But really, there's no perfect time. If you get a good offer, take it, it just depends on your personal goals. I know people that want to run their companies indefinitely. I know people that are building companies with the specific intent to have them acquired someday. I think it's just important to be really clear on what your goals are. I think a problem I see a lot of founders doing is they create a life they don't want to be in, in a sense. And an example of that would be, let's say with MicroAcquire, I'm like, we're gonna build a billion dollar business. So I raise all this money. And next thing I know, we raise $100 million, and like that, I need to sell that business for a multiple of $100 million. So, now I just took the bar and just raised it up to here and 90% of the time, you don't reach that bar. And so you're stuck in the business and you've really limited your optionality in terms of exits.
So my advice is, just be really clear on what you want to achieve, do you want to run this business for the long term? Do you not know, if you don't know, don't make any decisions that aren't reversible. I wish I had some good advice on that. But yeah, it just depends on the founder. My best advice I guess would be just writing down what you want to do. Do you want to sell? Are you okay with a $10 million exit, which is amazing, but will change your life?
That's another thing I'll probably call out as some people think you need to sell a business for like $100 million or a billion dollars. You'll never be able to spend that money in your lifetime. Like this. This is a startup shirt. I bought this hat at some basketball game, you get to a certain point where the only thing money really does is you'll have a fuller house, if that's your thing, a faster car, but it won't make you happier, it won't make you more fulfilled, you'll probably sell your business and then start another one. I think goals like that are great, but understanding what your goal is, do you want to sell for $10 million or $20 million? Some people need the private jet. So they want to sell for $100 million. But just understanding what you're trying to achieve, really align your strategies. You're not just like five years in, you're like, well, this didn't work out as I planned.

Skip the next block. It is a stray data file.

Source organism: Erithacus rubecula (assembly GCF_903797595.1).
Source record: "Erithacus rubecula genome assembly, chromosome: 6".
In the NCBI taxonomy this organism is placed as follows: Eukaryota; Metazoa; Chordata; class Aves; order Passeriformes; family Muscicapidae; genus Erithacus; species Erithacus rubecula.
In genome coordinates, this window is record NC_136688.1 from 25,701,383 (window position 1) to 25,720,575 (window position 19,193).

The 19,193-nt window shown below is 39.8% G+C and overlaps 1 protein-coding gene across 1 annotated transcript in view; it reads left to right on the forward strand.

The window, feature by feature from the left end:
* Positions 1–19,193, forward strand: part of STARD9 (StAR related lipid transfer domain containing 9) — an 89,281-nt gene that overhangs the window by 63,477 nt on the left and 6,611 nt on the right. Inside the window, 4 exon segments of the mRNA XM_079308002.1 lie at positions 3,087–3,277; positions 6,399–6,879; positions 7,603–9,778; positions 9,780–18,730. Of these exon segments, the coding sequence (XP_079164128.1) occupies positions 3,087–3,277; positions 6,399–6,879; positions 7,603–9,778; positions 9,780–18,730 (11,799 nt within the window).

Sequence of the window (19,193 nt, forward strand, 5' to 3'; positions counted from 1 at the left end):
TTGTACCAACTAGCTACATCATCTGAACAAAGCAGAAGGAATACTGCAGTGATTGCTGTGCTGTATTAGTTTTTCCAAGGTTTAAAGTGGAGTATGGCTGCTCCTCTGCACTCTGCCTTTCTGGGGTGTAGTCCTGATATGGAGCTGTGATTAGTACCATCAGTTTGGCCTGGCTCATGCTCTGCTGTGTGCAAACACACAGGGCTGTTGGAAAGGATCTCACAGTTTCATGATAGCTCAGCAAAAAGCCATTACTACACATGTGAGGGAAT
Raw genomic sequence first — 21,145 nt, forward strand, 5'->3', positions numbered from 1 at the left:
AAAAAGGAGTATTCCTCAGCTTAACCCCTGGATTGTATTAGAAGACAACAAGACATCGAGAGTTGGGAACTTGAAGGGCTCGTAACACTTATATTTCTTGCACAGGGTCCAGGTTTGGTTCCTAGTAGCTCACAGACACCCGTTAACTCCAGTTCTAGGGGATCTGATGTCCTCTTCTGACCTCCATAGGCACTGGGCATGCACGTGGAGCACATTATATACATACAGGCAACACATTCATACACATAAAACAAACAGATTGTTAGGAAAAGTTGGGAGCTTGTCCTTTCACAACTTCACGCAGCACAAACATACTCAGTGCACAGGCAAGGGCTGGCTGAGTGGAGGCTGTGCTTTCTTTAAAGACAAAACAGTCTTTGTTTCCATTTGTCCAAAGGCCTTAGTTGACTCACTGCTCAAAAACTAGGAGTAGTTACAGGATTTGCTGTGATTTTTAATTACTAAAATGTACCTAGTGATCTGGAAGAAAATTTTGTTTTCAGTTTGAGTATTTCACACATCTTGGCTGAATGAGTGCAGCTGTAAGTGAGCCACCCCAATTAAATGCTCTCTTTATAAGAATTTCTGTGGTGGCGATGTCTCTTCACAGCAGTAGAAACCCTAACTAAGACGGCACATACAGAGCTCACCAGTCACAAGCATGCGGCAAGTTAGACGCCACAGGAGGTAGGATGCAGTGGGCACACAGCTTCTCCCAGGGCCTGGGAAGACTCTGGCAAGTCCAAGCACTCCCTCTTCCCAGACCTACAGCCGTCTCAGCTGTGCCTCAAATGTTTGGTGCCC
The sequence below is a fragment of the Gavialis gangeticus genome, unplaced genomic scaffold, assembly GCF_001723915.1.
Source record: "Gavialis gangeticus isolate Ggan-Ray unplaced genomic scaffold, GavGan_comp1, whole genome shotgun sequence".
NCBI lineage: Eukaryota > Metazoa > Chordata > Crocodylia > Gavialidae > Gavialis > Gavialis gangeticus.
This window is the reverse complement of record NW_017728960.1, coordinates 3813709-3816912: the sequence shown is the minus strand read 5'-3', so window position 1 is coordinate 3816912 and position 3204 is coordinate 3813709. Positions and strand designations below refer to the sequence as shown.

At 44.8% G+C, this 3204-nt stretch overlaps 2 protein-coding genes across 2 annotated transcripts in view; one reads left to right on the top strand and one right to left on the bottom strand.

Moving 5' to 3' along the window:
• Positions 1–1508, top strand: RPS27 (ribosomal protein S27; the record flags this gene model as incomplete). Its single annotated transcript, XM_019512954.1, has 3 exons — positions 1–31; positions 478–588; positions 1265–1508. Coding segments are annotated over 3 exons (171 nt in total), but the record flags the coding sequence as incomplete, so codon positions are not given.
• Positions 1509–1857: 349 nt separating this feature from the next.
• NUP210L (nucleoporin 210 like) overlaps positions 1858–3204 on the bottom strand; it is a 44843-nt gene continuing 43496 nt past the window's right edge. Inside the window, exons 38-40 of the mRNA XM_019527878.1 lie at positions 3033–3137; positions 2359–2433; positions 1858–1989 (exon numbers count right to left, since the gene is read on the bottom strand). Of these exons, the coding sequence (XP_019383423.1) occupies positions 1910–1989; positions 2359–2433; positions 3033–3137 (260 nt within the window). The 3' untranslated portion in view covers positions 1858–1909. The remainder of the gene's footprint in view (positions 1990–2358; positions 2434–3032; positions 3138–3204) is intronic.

Where do you feel that you fall on that spectrum of the Bezoses and Zuckerbergs of the world that aren't going anywhere? And the serial entrepreneur?
That's a great question. And I think about it a lot. My honest answer is, I don't know. My answer today is, I just want to help as many entrepreneurs as possible. I know that sounds cheesy, but you know, I've had an acquisition, I've been super fortunate in my career, I am at a point where I just want to do what I love, which is working with entrepreneurs and startups. And when a startup gets acquired a micro part, like some of you have paid off student loans, or someone who's telling you they paid off a portion of debt on their mother's house, it's pretty cool to think, if I'm successful, MicroAcquire, we're gonna be paying for a lot of weddings and down payments on houses and stuff like that, that's so I want more people to have similar outcomes that I was fortunate enough to have a Bizness Apps. That could change, like you could change in terms of, let's go big now, all these different services.
So I don't have a definite answer on that. But right now, I'm just having a ton of fun. And just, it's super rewarding. And my goal with MicroAcquire, I always joke about this, but I want to help make 1,000 millionaires by having them exit through MicroAcquire.
How many have you had so far?
So we've had over 300 acquisitions, not all of them are over $1 million dollars, in terms of over seven figures. Maybe like 55, if I had to guess, again, just because we just connect the buyer and seller, I don't actually see when a deal closes. That's something that we're going to be fixing where we can get visibility and allow people to transact on a platform where right now I wake up to an email and some person’s like, “I sold my company,” and I look it up, and it's a multi-million dollar business. So it could be more, could be less.